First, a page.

Already we have teased out a number of themes that run through Dubliners (and on, through the rest of his work). Paralysis: in the form of the old priest’s illness or Mr Duffy’s hermit like life. Paralysis: like Eveline stuck on the wharf, or the canvassers huddling in the committee room because it’s raining. Moments of deception and betrayal are cast through the book. Mrs Mooney’s tender trap in The Boarding House; Corley swindling rich women; the nationalists’ betrayal of the principles of Parnell.

The book Dubliners is very much the product of Joyce’s youth. It is the stuff of a young bourgeois hurled down into Dublin’s petty life. An ex-student stuck in budget Bohemia, suffering intellectual unemployment, he saw his art being perverted by a petty nationalism that was backward looking and essentially put on for the benefit of the English. Dublin had been a capital city with its own parliament in 1800; by 1900 it was merely the fifth city in the British Isles, overtaken even by Belfast. Virtually de-industrialised, what there was of a Dublin proletariat existed almost exclusively for the purpose of shipping food to England. Instead of normal urban life we find the pages populated mostly with clerks, crooks and servants. There are numerous references to Dublin’s poverty in the book. Even the most opulent story, The Dead, hides a sad fact; Gretta and Gabriel are the only married couple at the party.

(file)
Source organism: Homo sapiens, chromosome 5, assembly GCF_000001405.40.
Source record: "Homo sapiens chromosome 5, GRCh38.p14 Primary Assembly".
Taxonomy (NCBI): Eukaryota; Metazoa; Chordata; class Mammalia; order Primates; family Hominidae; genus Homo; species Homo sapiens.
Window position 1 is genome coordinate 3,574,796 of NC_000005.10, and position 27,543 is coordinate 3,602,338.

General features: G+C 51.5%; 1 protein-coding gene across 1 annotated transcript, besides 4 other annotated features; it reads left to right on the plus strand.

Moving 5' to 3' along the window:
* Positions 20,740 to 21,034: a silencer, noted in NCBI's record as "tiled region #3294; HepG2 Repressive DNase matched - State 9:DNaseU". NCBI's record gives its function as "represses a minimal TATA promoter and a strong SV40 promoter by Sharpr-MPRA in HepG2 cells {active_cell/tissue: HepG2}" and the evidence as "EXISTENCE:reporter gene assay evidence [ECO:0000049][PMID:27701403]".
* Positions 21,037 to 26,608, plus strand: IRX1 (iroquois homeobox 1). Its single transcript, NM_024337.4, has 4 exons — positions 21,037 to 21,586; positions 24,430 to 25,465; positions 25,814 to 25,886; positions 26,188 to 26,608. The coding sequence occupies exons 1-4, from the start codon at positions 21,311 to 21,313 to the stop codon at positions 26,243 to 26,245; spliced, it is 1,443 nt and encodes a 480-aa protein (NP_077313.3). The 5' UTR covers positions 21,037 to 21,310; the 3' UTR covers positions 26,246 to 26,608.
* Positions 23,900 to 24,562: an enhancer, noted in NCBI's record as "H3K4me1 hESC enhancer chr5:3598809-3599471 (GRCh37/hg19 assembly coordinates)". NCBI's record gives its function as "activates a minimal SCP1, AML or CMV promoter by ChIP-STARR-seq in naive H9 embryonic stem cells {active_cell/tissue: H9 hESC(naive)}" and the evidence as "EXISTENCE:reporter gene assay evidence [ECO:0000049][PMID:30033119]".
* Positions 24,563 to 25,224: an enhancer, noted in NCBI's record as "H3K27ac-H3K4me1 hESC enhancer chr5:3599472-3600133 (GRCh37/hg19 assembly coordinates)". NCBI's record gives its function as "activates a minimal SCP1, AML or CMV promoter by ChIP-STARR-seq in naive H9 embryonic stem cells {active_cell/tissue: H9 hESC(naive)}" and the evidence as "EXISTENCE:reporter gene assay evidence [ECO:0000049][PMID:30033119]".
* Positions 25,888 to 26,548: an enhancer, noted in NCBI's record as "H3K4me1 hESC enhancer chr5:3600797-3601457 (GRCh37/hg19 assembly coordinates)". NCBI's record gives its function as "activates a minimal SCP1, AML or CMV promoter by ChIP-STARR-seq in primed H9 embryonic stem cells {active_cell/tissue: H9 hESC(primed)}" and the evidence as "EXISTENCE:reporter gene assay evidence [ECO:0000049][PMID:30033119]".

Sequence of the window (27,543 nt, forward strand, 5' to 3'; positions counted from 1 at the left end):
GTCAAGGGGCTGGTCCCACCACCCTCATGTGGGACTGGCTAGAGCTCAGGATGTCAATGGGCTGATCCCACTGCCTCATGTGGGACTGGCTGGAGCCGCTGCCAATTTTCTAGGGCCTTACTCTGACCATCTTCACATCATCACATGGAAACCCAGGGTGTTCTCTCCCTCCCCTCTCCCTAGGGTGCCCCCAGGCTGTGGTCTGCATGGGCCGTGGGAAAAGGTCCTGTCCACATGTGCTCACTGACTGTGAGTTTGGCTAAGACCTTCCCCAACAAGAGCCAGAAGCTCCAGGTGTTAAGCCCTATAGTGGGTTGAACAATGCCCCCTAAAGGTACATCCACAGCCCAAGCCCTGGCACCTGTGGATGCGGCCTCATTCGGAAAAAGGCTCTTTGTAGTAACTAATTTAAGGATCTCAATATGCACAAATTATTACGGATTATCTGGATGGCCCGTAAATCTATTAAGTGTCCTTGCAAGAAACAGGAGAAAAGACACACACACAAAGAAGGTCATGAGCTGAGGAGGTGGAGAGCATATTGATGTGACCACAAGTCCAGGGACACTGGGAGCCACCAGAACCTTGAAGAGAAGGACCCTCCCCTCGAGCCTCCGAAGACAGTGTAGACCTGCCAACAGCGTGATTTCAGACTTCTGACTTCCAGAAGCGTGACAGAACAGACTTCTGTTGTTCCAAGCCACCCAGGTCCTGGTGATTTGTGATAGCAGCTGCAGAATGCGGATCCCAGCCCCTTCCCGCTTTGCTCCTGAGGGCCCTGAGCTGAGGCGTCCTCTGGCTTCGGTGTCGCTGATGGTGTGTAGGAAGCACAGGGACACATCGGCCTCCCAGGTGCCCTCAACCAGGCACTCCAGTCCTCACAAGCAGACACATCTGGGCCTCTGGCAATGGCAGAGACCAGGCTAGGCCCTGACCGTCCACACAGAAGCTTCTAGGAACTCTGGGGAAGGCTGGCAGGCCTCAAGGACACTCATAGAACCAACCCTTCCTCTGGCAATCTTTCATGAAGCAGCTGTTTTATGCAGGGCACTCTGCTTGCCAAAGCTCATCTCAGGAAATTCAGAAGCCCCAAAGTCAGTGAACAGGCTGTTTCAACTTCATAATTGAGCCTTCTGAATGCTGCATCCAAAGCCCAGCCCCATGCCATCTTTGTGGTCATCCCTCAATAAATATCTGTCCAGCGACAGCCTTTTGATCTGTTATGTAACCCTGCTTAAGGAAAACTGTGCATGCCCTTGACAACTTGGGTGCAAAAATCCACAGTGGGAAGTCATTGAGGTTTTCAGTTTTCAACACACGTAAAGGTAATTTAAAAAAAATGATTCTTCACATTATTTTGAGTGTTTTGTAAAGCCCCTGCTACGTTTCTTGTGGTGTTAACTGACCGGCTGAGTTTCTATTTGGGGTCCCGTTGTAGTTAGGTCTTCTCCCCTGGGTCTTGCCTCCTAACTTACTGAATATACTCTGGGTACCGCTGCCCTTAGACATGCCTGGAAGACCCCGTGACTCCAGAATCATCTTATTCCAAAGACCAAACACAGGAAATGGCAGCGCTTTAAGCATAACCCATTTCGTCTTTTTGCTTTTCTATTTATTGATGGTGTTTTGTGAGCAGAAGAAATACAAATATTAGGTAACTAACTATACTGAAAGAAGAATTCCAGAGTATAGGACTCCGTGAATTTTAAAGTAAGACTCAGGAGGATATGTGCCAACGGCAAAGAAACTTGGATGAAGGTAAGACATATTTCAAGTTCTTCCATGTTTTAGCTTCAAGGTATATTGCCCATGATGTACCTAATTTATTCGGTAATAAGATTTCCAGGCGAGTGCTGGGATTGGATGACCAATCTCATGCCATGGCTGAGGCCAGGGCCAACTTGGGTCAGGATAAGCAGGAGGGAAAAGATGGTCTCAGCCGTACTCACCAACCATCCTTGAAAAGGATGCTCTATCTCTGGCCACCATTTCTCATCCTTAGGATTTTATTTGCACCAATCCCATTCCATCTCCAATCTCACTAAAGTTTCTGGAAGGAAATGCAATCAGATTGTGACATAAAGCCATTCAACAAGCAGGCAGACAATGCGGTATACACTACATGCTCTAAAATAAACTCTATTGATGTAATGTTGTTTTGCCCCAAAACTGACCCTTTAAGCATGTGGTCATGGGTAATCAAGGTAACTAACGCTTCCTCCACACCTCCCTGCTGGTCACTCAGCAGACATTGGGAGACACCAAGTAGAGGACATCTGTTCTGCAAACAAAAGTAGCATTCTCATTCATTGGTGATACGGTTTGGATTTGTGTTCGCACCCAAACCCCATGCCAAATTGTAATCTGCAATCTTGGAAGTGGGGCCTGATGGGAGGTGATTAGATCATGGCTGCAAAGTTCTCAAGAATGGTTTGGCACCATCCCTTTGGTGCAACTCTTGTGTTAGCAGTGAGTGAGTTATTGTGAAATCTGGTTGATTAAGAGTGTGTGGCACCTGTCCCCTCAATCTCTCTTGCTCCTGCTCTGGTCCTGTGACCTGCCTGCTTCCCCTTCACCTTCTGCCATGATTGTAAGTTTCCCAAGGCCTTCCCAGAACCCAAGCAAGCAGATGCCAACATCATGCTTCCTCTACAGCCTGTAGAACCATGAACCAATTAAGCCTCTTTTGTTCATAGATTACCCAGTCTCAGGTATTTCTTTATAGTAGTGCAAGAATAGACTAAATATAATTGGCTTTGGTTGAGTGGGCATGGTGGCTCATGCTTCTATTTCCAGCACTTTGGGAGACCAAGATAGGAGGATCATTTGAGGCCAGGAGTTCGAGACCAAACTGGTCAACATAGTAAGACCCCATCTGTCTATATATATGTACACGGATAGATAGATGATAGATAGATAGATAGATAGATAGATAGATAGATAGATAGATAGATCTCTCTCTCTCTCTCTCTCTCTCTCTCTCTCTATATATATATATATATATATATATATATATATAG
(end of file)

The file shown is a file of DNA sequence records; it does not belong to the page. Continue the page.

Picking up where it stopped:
A Portrait of the Artist as a Young Man

… Is the most familiar of Joyce’s books, most obviously a novel. While it may not be Finnegans Wake, it’s far from conservative.

The book is a bildungsroman (more precisely a kunstleroman), a story of development, featuring a young man called Stephen Dedalus. Stephen is the first of Joyce’s major characters, a fictional projection of his youth, sharing many of the young Joyce’s experiences. Its in A Portrait… we see Joyce really putting his literary skills to the test. The techniques of mimetic prose and the epiphany come into their own, charting Stephen’s development.

A Portrait…is also the first occasion when Joyce uses with the ‘mythical method’. He chose Stephen’s strange name with care. Stephen is named after the legendary Greek character Daedalus, the inventor. In one story Daedalus invented a machine enabling a bull to mate with a woman. The result was the minotaur. To prevent the minotaur from running rampage Daedalus built the labyrinth, the world’s most complex and confusing maze, to trap the minotaur. He ended up trapping himself as well. To escape he built a set of wings, and flew away. In a later story, his son Icarus took those wings, flew too close to the sun and came crashing to earth.

In A Portrait…Stephen is both Daedalus and Icarus. Trapped in various mazes, prevented from fulfilling himself as an artist, Stephen tries to flee. Each time he tries to escape he comes back down to earth. Each chapter builds to a resolution, Stephen feels released, only in the following chapter to be recaptured.